“Higher productivity is thought to make rare resources, like certain food types that unique species often eat, more readily available, which unique species can capitalize on,” he said. “And because they are unique, they don’t have to compete as much with other species for rare resources, and they can persist at higher abundances.”
The species that are considered unique vary by site, he said. Examples include elephants, tapirs and ground-dwelling monkeys.
Gorczynski said this relationship between mammal functional diversity and productivity had not been previously shown.
“Most studies of rainforest mammals rely on range maps, which don’t give you an idea of how common different species are,” he said. “We were able to find this relationship because we used camera trap observations. The observational data gives us an idea of how common different species are, which allows us to compare the relative abundances of species with different traits.”
Study co-author Jorge Ahumada, a wildlife scientist at Conservation International, said the study also shows that destructive human activities, like deforestation, decrease the diversity of species’ traits in protected areas.
“We found that in areas where local species extinctions have been documented due to significant deforestation or poaching, such as in Korup National Park in Cameroon, large carnivores like leopards and golden cats are the first to go,” Ahumada said. “Without these apex predators, entire food chains can be thrown out of balance. Eventually, populations of smaller herbivores will skyrocket, forcing more competition for the same limited resources.”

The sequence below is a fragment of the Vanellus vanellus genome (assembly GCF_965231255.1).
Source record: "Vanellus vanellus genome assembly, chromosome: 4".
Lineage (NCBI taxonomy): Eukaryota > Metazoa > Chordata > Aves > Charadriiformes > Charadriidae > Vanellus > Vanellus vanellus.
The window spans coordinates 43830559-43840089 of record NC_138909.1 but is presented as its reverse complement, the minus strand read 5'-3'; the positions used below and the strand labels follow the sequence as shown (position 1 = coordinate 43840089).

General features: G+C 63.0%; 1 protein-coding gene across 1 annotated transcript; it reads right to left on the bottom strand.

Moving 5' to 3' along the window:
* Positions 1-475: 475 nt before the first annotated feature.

He said “simply counting the number of species in a tropical forest does not provide a full picture” of biodiversity or ecosystem health.
The researchers said more data science studies are needed to understand the ramifications of local species extinctions and address other fundamental questions in conservation, ecology and wildlife biology.
Additional co-authors include Chia Hsieh and Jadelys Tonos Luciano of Rice; Santiago Espinosa of both the Autonomous University of San Luis Potosí in Mexico and the Pontifical Catholic University of Ecuador; Steig Johnson of the University of Calgary in Canada; Francesco Rovero of both the University of Florence in Italy and the MUSE-Science Museum in Trento, Italy; Fernanda Santos of the Museu Paraense Emílio Goeldi in Brazil; Mahandry Hugues Andrianarisoa of Centre ValBio in Madagascar; Johanna Hurtado Astaiza of the Organization for Tropical Studies in Costa Rica; Patrick Jansen of both the Smithsonian Tropical Research Institute in Panama and Wageningen University in the Netherlands; Charles Kayijamahe of the International Gorilla Conservation Program in Rwanda; Marcela Guimarães Moreira Lima of the Federal University of Pará in Brazil; and Julia Salvador of the Wildlife Conservation Society in Ecuador.
The research was funded by the Gordon and Betty Moore Foundation, HP, the Northrop Grumman Foundation and other donors.
TEAM data was provided by the TEAM Network, a collaboration between Conservation International, the Smithsonian Institute and the Wildlife Conservation Society.